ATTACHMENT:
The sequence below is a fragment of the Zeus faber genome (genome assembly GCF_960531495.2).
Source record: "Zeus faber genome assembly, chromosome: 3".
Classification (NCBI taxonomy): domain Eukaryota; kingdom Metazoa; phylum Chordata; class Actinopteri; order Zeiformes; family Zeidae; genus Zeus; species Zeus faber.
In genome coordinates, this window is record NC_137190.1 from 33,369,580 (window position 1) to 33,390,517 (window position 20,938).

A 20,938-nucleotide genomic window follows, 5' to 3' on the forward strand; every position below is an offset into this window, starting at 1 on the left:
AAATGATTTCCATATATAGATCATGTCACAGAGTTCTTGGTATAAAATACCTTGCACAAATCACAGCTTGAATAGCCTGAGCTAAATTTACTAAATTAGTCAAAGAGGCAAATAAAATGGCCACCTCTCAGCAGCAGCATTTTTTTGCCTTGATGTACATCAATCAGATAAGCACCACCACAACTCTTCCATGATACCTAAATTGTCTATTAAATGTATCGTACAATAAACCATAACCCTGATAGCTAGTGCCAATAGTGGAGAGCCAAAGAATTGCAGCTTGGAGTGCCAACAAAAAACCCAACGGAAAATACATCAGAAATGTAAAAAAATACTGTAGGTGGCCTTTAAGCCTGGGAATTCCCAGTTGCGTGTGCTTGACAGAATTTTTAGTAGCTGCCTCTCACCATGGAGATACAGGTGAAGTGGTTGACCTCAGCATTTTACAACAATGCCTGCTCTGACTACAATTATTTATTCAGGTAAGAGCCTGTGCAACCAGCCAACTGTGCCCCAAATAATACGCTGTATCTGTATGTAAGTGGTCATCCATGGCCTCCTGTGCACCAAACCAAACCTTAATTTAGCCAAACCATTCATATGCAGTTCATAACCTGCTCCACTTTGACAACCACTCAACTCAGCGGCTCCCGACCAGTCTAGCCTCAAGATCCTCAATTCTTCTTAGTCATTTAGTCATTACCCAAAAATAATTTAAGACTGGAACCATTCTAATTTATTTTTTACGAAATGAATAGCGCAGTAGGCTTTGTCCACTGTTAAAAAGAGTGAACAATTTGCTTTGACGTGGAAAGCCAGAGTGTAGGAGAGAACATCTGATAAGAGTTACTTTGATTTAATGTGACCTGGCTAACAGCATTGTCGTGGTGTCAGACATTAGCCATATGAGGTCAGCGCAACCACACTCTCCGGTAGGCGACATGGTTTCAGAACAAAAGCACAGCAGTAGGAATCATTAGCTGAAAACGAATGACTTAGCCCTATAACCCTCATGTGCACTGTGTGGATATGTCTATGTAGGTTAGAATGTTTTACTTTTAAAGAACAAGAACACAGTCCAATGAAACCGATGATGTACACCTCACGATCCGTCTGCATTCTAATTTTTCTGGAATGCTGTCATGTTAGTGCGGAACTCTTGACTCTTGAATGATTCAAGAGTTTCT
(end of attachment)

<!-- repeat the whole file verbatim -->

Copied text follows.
The sequence below is a fragment of the Zeus faber genome (genome assembly GCF_960531495.2).
Source record: "Zeus faber genome assembly, chromosome: 3".
Classification (NCBI taxonomy): domain Eukaryota; kingdom Metazoa; phylum Chordata; class Actinopteri; order Zeiformes; family Zeidae; genus Zeus; species Zeus faber.
In genome coordinates, this window is record NC_137190.1 from 33,369,580 (window position 1) to 33,390,517 (window position 20,938).

A 20,938-nucleotide genomic window follows, 5' to 3' on the forward strand; every position below is an offset into this window, starting at 1 on the left:
AAATGATTTCCATATATAGATCATGTCACAGAGTTCTTGGTATAAAATACCTTGCACAAATCACAGCTTGAATAGCCTGAGCTAAATTTACTAAATTAGTCAAAGAGGCAAATAAAATGGCCACCTCTCAGCAGCAGCATTTTTTTGCCTTGATGTACATCAATCAGATAAGCACCACCACAACTCTTCCATGATACCTAAATTGTCTATTAAATGTATCGTACAATAAACCATAACCCTGATAGCTAGTGCCAATAGTGGAGAGCCAAAGAATTGCAGCTTGGAGTGCCAACAAAAAACCCAACGGAAAATACATCAGAAATGTAAAAAAATACTGTAGGTGGCCTTTAAGCCTGGGAATTCCCAGTTGCGTGTGCTTGACAGAATTTTTAGTAGCTGCCTCTCACCATGGAGATACAGGTGAAGTGGTTGACCTCAGCATTTTACAACAATGCCTGCTCTGACTACAATTATTTATTCAGGTAAGAGCCTGTGCAACCAGCCAACTGTGCCCCAAATAATACGCTGTATCTGTATGTAAGTGGTCATCCATGGCCTCCTGTGCACCAAACCAAACCTTAATTTAGCCAAACCATTCATATGCAGTTCATAACCTGCTCCACTTTGACAACCACTCAACTCAGCGGCTCCCGACCAGTCTAGCCTCAAGATCCTCAATTCTTCTTAGTCATTTAGTCATTACCCAAAAATAATTTAAGACTGGAACCATTCTAATTTATTTTTTACGAAATGAATAGCGCAGTAGGCTTTGTCCACTGTTAAAAAGAGTGAACAATTTGCTTTGACGTGGAAAGCCAGAGTGTAGGAGAGAACATCTGATAAGAGTTACTTTGATTTAATGTGACCTGGCTAACAGCATTGTCGTGGTGTCAGACATTAGCCATATGAGGTCAGCGCAACCACACTCTCCGGTAGGCGACATGGTTTCAGAACAAAAGCACAGCAGTAGGAATCATTAGCTGAAAACGAATGACTTAGCCCTATAACCCTCATGTGCACTGTGTGGATATGTCTATGTAGGTTAGAATGTTTTACTTTTAAAGAACAAGAACACAGTCCAATGAAACCGATGATGTACACCTCACGATCCGTCTGCATTCTAATTTTTCTGGAATGCTGTCATGTTAGTGCGGAACTCTTGACTCTTGAATGATTCAAGAGTTTCT